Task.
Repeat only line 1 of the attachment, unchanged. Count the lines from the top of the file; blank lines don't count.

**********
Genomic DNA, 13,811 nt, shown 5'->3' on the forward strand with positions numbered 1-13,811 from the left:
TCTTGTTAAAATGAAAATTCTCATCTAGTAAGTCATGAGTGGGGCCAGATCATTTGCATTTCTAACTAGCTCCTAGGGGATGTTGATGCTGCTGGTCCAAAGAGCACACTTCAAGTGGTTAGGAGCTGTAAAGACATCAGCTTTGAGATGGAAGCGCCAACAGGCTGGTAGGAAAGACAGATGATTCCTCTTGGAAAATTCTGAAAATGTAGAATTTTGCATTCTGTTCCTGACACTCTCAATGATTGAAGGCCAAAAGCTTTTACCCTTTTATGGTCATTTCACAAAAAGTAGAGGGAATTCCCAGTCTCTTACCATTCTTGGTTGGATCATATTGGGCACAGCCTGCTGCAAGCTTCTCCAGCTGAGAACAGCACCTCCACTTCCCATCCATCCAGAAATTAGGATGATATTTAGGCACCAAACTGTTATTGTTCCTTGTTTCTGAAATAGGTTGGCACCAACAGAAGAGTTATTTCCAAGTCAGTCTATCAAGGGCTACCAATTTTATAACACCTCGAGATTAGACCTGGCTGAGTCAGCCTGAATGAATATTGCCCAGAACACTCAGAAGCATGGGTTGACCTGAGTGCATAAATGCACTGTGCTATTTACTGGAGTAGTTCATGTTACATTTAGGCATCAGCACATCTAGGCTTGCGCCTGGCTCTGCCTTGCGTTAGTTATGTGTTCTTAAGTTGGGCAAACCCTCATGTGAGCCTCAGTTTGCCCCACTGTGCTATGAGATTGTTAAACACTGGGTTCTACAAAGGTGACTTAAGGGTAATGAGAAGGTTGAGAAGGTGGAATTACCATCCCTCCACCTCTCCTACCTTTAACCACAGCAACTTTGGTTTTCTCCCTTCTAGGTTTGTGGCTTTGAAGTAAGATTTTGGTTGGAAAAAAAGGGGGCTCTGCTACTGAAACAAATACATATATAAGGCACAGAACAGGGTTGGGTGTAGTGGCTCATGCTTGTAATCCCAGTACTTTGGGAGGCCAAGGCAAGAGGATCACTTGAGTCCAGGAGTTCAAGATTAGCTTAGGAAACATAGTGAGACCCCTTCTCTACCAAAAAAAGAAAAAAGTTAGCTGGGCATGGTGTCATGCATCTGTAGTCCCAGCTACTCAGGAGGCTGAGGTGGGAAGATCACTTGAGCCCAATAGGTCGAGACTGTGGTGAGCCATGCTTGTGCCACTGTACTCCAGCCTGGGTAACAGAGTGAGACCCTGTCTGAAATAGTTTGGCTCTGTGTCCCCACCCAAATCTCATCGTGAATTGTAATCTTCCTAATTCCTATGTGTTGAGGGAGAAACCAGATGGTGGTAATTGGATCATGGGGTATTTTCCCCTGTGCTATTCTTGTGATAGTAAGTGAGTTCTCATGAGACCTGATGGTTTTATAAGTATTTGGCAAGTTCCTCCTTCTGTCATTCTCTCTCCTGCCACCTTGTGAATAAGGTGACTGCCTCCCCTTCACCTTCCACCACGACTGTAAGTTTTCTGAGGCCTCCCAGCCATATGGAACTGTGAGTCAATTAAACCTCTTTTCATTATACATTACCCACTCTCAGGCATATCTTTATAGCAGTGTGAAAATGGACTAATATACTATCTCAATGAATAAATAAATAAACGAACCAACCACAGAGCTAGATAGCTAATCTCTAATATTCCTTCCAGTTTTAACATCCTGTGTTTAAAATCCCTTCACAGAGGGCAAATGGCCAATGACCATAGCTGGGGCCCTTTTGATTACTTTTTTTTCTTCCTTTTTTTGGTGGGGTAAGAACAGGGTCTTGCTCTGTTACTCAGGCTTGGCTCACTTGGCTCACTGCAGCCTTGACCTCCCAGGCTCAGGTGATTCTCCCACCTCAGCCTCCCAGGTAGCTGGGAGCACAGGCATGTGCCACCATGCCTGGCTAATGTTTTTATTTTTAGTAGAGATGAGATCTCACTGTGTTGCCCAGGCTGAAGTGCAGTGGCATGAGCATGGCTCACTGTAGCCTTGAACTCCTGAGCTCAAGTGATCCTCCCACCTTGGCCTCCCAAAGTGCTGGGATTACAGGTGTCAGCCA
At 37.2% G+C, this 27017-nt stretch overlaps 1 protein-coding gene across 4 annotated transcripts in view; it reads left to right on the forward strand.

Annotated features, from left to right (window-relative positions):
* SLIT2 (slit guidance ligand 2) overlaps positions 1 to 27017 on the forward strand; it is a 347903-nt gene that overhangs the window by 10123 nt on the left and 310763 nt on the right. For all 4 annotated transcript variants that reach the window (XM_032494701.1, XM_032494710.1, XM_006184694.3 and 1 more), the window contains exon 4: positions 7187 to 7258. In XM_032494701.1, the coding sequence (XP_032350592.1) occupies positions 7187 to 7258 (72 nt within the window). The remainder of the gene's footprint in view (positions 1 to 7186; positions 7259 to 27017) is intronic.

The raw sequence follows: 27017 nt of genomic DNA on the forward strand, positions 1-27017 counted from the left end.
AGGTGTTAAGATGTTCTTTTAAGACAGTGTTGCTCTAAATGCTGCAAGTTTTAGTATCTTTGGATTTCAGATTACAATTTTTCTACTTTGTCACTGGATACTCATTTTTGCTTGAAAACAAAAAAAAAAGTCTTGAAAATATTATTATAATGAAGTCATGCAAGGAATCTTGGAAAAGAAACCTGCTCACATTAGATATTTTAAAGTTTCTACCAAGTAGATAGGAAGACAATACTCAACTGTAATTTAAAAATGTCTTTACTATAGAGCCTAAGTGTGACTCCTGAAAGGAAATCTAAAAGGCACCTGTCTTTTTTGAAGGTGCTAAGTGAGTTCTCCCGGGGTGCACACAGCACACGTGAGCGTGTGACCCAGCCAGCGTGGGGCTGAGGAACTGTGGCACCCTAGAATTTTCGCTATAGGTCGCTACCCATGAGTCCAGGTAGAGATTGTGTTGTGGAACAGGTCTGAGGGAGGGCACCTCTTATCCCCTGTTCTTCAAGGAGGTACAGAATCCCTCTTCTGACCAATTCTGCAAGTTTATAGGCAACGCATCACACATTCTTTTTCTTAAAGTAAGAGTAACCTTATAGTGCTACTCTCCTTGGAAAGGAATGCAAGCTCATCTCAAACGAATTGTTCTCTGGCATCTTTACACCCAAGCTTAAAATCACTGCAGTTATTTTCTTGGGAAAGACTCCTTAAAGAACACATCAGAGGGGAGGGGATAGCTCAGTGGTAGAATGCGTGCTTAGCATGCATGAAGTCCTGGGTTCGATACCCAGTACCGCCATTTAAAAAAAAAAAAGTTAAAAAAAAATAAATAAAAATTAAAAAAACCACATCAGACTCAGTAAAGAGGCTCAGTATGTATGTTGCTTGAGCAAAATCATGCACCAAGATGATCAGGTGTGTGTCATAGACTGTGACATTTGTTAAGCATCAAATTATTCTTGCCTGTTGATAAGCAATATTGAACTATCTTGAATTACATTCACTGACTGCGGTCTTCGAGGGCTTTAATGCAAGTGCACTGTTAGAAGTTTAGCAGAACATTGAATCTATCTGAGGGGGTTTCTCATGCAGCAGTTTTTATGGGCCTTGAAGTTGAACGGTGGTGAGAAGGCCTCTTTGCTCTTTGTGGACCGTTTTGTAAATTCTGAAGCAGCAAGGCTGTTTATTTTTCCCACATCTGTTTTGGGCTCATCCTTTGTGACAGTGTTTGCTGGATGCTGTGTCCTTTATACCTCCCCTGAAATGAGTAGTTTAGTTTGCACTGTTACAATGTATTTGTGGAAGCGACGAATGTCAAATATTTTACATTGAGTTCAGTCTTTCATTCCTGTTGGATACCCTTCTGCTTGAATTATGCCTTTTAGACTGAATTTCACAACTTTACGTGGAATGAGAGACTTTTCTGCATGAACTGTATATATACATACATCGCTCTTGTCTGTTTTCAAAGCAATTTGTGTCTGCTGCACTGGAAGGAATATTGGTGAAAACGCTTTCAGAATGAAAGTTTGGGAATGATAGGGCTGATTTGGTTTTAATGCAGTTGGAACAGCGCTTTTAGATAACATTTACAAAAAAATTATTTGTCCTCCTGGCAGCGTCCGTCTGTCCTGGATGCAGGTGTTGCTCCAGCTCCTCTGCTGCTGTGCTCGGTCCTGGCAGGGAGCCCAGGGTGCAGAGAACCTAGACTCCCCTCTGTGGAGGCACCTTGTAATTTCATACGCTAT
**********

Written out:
Genomic DNA, 13,811 nt, shown 5'->3' on the forward strand with positions numbered 1-13,811 from the left: